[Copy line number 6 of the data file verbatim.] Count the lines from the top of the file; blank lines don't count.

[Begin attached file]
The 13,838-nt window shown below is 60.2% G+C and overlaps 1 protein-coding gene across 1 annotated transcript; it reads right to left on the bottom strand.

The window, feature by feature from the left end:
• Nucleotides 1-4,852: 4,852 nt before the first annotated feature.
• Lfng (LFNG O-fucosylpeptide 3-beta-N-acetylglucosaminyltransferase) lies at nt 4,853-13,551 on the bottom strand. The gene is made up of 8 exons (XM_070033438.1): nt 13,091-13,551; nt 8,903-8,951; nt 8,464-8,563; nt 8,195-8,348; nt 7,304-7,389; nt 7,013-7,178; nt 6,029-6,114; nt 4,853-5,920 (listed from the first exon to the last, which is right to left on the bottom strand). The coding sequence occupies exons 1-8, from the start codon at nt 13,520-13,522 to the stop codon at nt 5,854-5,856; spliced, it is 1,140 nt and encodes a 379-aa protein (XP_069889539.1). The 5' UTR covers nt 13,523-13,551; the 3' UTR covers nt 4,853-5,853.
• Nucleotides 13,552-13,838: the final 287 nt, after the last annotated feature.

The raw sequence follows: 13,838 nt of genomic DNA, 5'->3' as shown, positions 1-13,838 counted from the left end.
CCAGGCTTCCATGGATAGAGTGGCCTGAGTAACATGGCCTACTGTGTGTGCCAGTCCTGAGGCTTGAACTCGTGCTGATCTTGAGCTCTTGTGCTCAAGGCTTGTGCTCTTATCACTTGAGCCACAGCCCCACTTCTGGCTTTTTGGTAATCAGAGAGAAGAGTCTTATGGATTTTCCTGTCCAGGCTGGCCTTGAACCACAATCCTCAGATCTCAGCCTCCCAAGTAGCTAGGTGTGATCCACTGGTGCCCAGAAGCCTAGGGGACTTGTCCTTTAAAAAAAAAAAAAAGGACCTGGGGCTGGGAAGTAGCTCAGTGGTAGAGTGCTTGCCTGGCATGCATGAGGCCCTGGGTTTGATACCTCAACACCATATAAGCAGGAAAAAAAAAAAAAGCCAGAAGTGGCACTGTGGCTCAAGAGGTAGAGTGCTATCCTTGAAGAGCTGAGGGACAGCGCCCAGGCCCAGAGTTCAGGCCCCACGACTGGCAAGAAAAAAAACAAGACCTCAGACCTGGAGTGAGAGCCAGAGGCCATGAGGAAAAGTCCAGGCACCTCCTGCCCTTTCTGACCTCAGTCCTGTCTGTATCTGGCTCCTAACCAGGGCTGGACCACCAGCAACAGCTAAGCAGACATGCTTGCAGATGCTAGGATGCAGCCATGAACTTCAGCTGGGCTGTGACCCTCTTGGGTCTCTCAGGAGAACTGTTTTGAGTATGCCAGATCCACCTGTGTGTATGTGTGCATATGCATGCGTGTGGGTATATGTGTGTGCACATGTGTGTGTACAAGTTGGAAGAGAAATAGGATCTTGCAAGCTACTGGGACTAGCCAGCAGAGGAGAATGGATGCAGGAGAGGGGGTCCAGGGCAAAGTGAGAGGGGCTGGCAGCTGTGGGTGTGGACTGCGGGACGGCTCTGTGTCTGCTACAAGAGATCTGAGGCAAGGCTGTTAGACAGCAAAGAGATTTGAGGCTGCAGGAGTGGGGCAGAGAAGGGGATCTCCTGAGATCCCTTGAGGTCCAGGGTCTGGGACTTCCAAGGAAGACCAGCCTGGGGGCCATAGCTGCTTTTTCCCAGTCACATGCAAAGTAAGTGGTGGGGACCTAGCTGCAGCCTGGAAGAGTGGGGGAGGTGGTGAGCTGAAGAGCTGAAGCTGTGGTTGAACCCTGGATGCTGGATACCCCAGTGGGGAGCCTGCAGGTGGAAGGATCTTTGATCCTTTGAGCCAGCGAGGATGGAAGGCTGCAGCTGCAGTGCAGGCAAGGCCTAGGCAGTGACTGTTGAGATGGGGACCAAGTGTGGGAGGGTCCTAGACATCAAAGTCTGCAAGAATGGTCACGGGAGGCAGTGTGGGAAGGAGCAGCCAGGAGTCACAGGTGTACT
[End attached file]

The raw sequence follows: 13,838 nt of genomic DNA, 5'->3' as shown, positions 1-13,838 counted from the left end.